Saturday, September 10, 2016

TV Show Review: Narcos (Season 2)

The second season of the Netflix original series Narcos continues to tell the story of Columbia, Pablo Escobar (Wagner Moura), and the DEA. The first season captured the rise of Escobar to great wealth and prominence in the business of cocaine, and the second season captures his fall. Frustrated after the prison escaped that capped off the first season, the DEA and CIA turn to more drastic methods to overcome Pablo and his gang of thugs by making allies with many questionable characters.

One great thing about the show is that all of the Columbian characters speak Spanish and there are only a few parts with English including a voice-over narration by the DEA Agent Steve Murphy (Boyd Holbrook). Holbrook does a great job as the frustrated agent the narration helps put the narrative into historical perspective. Moura is wonderful as Escobar who slowly grows frustrated when his crew begins to disappear and he watches his empire crumble and his family come under threat. Pedro Pascal is also phenomenal as the conflicted DEA agent Javier Peña who makes a deal with the devil in his fight against corruption and cocaine.

I'm not familiar with the history of the nation of Columbia but the show does not get bogged down in historical fact to the point of being slow or boring. There are plenty scenes of high tension and action that keep each episode exciting and making this show very easy to watch multiple episodes in one sitting. The show tells a story that needs to be told in an expansive way that a Netflix show is capable of doing with extra details and intricate subplots tying into an overall story. The problems that grew out of Escobar's rise still exist today and I hope Narcos continues to explore the repercussions as the final scenes hinted they might.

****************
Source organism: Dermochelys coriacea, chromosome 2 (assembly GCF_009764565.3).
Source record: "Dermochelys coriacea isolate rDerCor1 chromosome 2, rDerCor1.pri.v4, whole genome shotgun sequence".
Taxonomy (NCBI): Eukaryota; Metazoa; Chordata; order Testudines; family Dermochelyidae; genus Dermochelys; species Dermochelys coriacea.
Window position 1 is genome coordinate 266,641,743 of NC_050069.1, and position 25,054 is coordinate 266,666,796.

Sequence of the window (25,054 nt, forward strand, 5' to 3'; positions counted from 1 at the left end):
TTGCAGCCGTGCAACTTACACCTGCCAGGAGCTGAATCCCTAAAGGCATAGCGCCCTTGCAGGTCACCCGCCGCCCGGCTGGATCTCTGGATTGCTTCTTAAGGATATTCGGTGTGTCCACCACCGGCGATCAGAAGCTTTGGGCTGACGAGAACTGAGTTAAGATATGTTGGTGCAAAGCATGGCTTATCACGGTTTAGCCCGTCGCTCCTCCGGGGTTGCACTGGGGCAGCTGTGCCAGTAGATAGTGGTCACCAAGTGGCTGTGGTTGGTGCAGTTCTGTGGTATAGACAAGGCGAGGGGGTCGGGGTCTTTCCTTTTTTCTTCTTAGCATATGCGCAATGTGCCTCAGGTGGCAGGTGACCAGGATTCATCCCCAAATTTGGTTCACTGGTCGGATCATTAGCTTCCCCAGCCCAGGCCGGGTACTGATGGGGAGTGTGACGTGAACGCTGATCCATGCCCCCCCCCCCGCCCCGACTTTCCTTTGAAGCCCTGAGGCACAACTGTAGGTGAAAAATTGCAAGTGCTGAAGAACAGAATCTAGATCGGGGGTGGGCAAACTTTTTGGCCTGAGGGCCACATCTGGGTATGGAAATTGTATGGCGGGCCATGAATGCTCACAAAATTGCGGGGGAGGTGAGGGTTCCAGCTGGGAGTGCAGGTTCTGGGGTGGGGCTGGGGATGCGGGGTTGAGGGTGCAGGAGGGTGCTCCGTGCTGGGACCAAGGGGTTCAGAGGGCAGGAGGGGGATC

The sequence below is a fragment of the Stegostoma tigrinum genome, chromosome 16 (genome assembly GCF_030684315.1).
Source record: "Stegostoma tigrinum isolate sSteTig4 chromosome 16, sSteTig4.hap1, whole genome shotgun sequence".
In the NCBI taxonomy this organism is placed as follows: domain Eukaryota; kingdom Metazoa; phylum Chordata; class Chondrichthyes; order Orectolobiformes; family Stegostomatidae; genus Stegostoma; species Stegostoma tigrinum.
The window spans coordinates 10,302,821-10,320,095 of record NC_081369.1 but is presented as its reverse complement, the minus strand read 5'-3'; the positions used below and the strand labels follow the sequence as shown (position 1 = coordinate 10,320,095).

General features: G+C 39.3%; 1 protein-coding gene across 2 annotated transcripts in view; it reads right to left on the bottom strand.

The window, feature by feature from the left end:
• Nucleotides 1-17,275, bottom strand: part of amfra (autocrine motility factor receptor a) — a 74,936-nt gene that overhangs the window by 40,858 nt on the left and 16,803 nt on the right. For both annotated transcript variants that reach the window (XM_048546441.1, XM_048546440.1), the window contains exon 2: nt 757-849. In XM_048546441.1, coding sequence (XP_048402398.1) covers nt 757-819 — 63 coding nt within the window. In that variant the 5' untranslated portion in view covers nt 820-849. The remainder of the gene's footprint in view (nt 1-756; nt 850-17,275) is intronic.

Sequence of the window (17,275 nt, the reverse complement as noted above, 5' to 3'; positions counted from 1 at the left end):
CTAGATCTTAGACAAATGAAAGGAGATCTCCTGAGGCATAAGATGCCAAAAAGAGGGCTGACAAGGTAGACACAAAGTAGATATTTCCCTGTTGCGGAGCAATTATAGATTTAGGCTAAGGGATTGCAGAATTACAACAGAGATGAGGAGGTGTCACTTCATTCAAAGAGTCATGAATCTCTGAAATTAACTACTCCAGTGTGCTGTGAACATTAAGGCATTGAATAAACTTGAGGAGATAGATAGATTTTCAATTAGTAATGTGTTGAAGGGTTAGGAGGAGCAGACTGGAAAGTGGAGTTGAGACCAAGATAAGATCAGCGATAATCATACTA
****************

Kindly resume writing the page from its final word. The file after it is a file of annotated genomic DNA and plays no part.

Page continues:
The story did a great job balancing Escobar as a vicious narcoterrorist and a family man risen up from the poor. It did not paint Escobar in a charitable light and showed that his decisions caused devastation throughout Columbia, especially in his home of Medellin. There were some great supporting cast members to like Diego Cataño as the assassin La Quica and Leynar Gomez as Pablo's trusted aide Limon. Paulina Gaitan was great as Pablo's wife and Raul Mendez was great as the troubled President of Columbia. The show has great acting led by Moura and I would like to see him achieve some recognition. 

Narcos is one of my favorite original shows on Netflix and shows the potential of the streaming service with rich characters, brutal and detailed storytelling, and beautiful locations. There do seem to be signs that it will continue on with the investigation of the Cali Cartel in a third season of 2017 but the show will be lacking without Wagner Moura and the large shadow of Pablo Escobar scowling on the screen. I enjoyed this second season and would recommend it to those who want to understand our current circumstances by looking at our history.  

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